Tom Trusock 7/08

Dobsonian Evolution

The Construction of Obsession 1

by Dave Kriege,
Telescope Making Magazine #35 Winter 1988-89
Kalmbach Publishing 800-446-5489

Building the 25 inch Obsession 2

by Dave Kriege,
Telescope Making Magazine #37 Summer 1989
Kalmbach Publishing 800-446-5489

An Observing Ladder for Big Telescopes

by Dave Kriege,
Telescope Making Magazine #41 Summer 1990
Kalmbach Publishing 800-446-5489

R & D and Off-the-Shelf Parts

by Dave Kriege,
Telescope Making Magazine #44 Spring 1991
Kalmbach Publishing 800-446-5489

The Obsession 20, Product Review

by Alan Dyer,
Astronomy Magazine March 1991
Kalmbach Publishing 800-446-5489

Star People

by Robert Reeves,
Amature Astronomy #10,
Tectron Publishing 941-758-9890

The House of Obsession

by Dave Kriege,
Amature Astronomy #14,
Detailed description of how to build a huge roll off roof observatory from an "off-the-shelf" building.
Tectron Publishing 941-758-9890

Build a Backyard Observatory for Peanuts

(House of Obsession or How to Build a Huge Observatory),

by Dave Kriege
Astronomy Magazine June 1997,
Feature article on how to build a huge roll off roof observatory from an "off-the-shelf" building,
Kalmbach Publishing 800-446-5489

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Table of Contents for "The Dobsonian Telescope"

Chapter 1 Large Aperture Dobsonians

1.1 Why Dobsonians Are Newtonians
1.2 How Dobsonians Work
1.3 The History of the Dobsonian Telescope
1.3.1 John Dobson Invents the Dobsonian
1.3.2 The Dobsonian Revolution
1.3.3 Optimizing the Dobsonian
1.3.4 The Second Dobsonian Revolution
1.4 The Dobsonian in Your Future

Chapter 2 Planning Your Telescope

2.1 Non-Telescopic Telescope Considerations
2.2 Tough Telescopic Considerations
2.2.1 Telescope Aperture Considerations
2.2.2 Are You Obsessed?
2.3 How To Get Started

Chapter 3 Engineering the Dobsonian

3.1 Engineering for Performance
3.2 Statics: How to Make a Stiff Telescope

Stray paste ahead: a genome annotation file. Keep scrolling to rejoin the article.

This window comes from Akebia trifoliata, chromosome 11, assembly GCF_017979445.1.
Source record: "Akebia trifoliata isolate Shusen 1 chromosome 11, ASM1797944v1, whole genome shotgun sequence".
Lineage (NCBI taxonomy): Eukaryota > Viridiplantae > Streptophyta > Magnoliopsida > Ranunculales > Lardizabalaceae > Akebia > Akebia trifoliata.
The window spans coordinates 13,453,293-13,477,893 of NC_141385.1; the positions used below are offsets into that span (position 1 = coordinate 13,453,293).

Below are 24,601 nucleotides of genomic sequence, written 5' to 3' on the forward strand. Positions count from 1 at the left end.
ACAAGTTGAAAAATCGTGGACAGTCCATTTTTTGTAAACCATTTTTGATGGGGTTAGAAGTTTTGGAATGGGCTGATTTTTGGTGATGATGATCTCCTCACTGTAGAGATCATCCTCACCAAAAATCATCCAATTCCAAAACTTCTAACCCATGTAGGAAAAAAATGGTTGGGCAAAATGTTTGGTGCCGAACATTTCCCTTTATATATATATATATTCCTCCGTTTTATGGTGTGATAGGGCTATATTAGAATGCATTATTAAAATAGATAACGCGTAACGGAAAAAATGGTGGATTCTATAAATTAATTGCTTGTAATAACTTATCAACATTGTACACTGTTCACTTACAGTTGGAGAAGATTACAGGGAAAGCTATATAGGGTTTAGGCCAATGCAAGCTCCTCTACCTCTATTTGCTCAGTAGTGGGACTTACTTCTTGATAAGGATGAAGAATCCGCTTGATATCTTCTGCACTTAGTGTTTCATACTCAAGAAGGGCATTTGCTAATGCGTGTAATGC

3.2.1 Engineering Terms
3.2.2 The Moment of Inertia
3.2.3 Elastic Deformation
3.2.4 The Strength of Materials
3.2.5 Stiffness of a Truss Pole Flexure in the Rocker Box Flexure of a Telescope Mirror Why Simple Scaling Doesn't Work
3.2.6 Dobsonian Dynamics: How Dobsonians Move Balancing a Dobsonian
3.2.7 Friction in a Dobsonian Friction Defined Dobsonian Friction Curing Stiction
3.3 Materials for Telescopes
3.3.1 Wood Wood Is a Natural, Organic Composite Wood Is Orthotropic Selecting Wood
3.3.2 Aluminum
3.3.3 Teflon
3.3.4 Plastic Laminates "Ebony Star" and "Stardust" Laminates Glassboard Put Car Wax on Laminates
3.4 Protective Coatings

Chapter 4 Optics for Dobsonians

4.1 Basic Newtonian Optics
4.2 Choosing the Mirror
4.2.1 Choice 1: What Aperture?
4.2.2 Choice 2: What Focal Ratio?
4.2.3 Choice 3: Make or Buy?
4.2.4 Choice 4: What Glass?
4.2.5 Choice 5: Cut Sheet or Molded Blanks?
4.2.6 Choice 6: Fine or Precision Annealed?
4.2.7 Choice 7: How Thick?
4.2.8 Choice 8: Blanchard Ground?
4.2.9 Choice 9: What Coatings?
4.2.10 Choice 10: Optical Quality
4.3 Thinking About Eyepieces
4.4 Thinking About the Focuser
4.5 Sizing the Secondary Mirror
4.6 To Offset or Not to Offset?
4.7 Testing Telescope Optics
4.8 What To Do If You Don't Like a Mirror

Chapter 5 The Primary Mirror Cell

5.1 The Flotation System and the Sling
5.1.1 Flotation in Theory
5.1.2 Flotation in Practice
5.2 Building the Flotation System
5.2.1 Flotation System Design Material for Bars and Triangles Flotation System Pads Build the Cell Subassemblies
5.3 The Tailgate
5.3.1 Evolution of the Tailgate
5.3.2 The Open-Frame Tailgate
5.3.3 Tailgate Layouts
5.3.4 Cutting Tailgate Materials
5.3.5 Drill Holes Before Welding
5.3.6 Weld Using a Jig
5.4 Mount the Tailgate in the Mirror Box
5.4.1 Collimation Bolts
5.4.2 Flotation System Hardware
5.4.3 The Sling and Split Bolts
5.4.4 Side Pins

Chapter 6 The Secondary Cage

6.1 Dimensioning the Secondary Cage
6.1.1 The Truss-Tube Advantage